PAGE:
headphones

Scott Wilkinson ... near and dear to hear

Scott Wilkinson

Episode 1570

Scott Wilkinson joins us to talk about hearing loss. Tomorrow is World Hearing Day and Scott says hearing loss is caused by being exposed to sounds that are simply too loud. That means loud music, listening to headphones, etc. You can get custom moulded headphones with flat filters that will help musicians and radio people save their hearing. Puro Sound Labs is offering wireless, Bluetooth, noise cancelling headphones for kids, and they limit sound to 85db. Leo says Etymotics has Etymotics Kids as well.

Scott Wilkinson on Home Theater

Scott Wilkinson

Episode 1558

Scott is back from CES and this week he wants to talk about the audio gadgets he saw. A lot of the high end audio was at the Venetian Hotel. But Scott says that audio had a much smaller presence at CES this year, and Scott thinks that audio companies are going to be going to regional shows to offer their goods rather than spend a ton of money at CES. And it's difficult to rise above the noise at a larger convention. Smaller, regional shows offer a big fish in a small pond kind of vibe.

Can I watch TV with headphones and speakers?

Vizio Sound Bar

Episode 1549

Don from Santa Barbara, CA

Don recently bought a new LG TV, and he likes to watch TV with ear phones, but his wife doesn't. When he uses the earphone jack, it shuts off the speakers. What can he do? Leo says the easiest way to do it is to use dual audio outputs. Leo recommends a sound bar that he can plug into the optical port, and then he can use the headphones with the headphone jack. Vizio makes a good budget sound bar for around $100. The other option is an analog splitter.

Why don't my headphones work with my home theater system?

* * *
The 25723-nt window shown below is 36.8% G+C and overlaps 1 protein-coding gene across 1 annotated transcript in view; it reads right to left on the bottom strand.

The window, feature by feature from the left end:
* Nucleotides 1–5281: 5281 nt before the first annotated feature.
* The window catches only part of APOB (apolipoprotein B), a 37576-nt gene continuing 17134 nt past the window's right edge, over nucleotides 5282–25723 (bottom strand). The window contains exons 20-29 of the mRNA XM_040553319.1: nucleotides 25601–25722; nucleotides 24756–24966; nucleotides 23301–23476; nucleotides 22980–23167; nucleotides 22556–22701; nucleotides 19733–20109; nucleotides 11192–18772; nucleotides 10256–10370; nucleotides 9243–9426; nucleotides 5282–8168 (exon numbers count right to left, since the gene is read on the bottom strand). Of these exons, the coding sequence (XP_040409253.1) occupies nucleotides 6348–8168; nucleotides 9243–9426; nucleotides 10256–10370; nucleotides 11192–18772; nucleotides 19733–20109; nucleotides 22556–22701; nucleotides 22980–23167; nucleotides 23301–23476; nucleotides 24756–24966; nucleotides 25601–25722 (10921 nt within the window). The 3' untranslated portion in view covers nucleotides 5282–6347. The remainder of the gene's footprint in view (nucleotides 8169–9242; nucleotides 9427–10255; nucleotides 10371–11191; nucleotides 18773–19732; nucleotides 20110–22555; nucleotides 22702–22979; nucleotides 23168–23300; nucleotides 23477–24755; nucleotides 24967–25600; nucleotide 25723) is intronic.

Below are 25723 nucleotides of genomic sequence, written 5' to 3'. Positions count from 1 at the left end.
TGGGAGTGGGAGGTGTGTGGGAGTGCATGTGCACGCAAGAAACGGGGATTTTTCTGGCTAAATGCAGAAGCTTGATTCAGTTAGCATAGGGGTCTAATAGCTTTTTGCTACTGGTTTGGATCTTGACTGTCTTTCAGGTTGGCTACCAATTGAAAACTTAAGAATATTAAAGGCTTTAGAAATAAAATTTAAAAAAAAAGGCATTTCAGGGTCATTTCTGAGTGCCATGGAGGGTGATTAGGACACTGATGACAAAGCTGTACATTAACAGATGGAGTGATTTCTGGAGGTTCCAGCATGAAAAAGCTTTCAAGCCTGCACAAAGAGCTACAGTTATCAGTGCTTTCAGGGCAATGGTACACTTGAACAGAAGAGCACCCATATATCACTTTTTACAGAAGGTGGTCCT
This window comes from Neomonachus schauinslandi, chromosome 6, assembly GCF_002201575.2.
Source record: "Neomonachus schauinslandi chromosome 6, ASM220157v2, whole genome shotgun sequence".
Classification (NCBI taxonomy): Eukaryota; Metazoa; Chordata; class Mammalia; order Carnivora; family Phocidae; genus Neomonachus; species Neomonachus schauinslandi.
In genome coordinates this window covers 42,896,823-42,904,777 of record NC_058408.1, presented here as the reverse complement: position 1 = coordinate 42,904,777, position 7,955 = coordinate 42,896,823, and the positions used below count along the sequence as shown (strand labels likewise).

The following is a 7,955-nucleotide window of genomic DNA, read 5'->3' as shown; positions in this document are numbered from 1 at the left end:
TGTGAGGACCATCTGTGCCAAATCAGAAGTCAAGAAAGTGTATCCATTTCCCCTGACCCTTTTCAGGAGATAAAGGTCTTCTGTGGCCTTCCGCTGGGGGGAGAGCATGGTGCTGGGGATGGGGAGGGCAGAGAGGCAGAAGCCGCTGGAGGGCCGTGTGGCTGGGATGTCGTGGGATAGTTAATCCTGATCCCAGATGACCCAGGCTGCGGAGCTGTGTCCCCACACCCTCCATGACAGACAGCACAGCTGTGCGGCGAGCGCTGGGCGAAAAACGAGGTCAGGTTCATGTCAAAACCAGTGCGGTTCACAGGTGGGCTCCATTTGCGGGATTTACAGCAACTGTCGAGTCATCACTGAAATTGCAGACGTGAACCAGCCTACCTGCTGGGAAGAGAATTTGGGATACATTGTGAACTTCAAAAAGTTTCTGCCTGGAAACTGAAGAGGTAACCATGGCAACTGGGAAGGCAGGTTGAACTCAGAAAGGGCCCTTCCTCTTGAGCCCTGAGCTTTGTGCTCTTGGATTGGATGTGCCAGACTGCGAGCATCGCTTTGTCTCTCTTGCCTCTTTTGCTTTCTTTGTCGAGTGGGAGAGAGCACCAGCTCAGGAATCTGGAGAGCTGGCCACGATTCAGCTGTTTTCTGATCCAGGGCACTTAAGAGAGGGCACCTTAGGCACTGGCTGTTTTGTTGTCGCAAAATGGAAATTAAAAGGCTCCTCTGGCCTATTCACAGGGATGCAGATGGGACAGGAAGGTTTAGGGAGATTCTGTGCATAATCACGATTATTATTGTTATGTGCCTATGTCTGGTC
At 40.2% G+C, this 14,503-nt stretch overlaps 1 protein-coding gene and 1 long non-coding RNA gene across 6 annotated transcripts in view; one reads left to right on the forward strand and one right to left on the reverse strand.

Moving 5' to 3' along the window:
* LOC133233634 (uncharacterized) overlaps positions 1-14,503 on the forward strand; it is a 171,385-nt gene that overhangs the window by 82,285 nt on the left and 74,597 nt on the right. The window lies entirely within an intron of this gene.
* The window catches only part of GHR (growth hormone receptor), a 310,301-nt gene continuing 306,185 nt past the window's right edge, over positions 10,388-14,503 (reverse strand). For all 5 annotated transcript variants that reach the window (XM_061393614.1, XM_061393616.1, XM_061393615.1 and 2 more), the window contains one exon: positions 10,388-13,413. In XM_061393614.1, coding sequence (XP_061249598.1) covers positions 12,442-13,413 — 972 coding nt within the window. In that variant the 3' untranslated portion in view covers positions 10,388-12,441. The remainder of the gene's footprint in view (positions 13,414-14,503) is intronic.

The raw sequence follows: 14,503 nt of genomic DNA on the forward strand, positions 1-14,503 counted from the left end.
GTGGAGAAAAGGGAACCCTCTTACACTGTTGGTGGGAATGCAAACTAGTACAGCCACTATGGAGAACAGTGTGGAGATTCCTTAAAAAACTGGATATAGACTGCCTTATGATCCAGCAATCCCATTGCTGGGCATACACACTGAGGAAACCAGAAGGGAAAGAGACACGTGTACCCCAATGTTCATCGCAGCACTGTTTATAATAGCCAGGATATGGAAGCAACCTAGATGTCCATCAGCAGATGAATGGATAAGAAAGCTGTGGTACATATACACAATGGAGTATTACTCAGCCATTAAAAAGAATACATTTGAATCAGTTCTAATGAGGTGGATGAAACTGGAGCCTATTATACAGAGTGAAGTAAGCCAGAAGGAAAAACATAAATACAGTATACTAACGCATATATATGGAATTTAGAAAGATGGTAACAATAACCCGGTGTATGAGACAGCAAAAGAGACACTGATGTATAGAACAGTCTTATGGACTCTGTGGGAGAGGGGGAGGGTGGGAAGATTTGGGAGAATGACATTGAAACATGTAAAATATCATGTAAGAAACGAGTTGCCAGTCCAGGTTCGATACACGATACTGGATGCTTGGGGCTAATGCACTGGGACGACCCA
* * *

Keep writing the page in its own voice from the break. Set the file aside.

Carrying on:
Optical splitter

Episode 1541

Eileen from Upland, CA

Eileen bought a Bose sound system, which is connected to an optical splitter, so they can use her headphones too. But now the headphones won't work after a power surge. Leo says it's possible that the power surge fried the optical splitter. She should check if the headphones work with her TV (she may need to change her audio settings in the TV). It may also be possible that the settings changed in her TV, so she should look in there and see what it's offering. She may need to reset it to PCM unencoded audio or something similar. She should just try different settings.

What wireless headphones should I get for watching TV?

Sennheiser RS 120 II

Episode 1532

Seth from Long Beach, CA

Both of Seth's parents are now hard of hearing and they need headphones to watch TV. Is there a system that can do it for them? Leo says that hearing aids now can pair to the TV. So if they need a hearing aid, that's a good feature to get. But if he wants headphones, Leo got his mother a pair of Sennheiser wireless RF headphones. They work much better than Bluetooth.

Why do my AirPods keep dropping their connection?

Apple AirPods

Episode 1518

Neil from Phoenix, AZ

Neil has Apple AirPods, and he says that the connection drops out a lot. Leo says that's because it uses Bluetooth and it's an antiquated technology that wasn't all that great to begin with. Bluetooth is well known for not always maintaining a stable connection. But Apple has put AirPods on deep discount and Leo suspects a version 2 is coming next month.

Dick DeBartolo, The Giz Wiz

Dick DeBartolo

Episode 1501

Here's a totally new product from Bose. No, it's not active noise reduction, which Bose is famous for, but a brand new way to mask annoying nighttime noises. Things like noisy neighbors, construction; or when traveling, vending machines, elevators, etc. Active noise reduction doesn't work for sleep, so they came up with a new technology, noise-masking. The new device is dubbed Bose sleepbuds. They don't (and can't) stream music, but they offer 10 preloaded soothing sound tracks (water, rustling leaves, crackling fire, etc.) designed to match and mask the unwanted noise.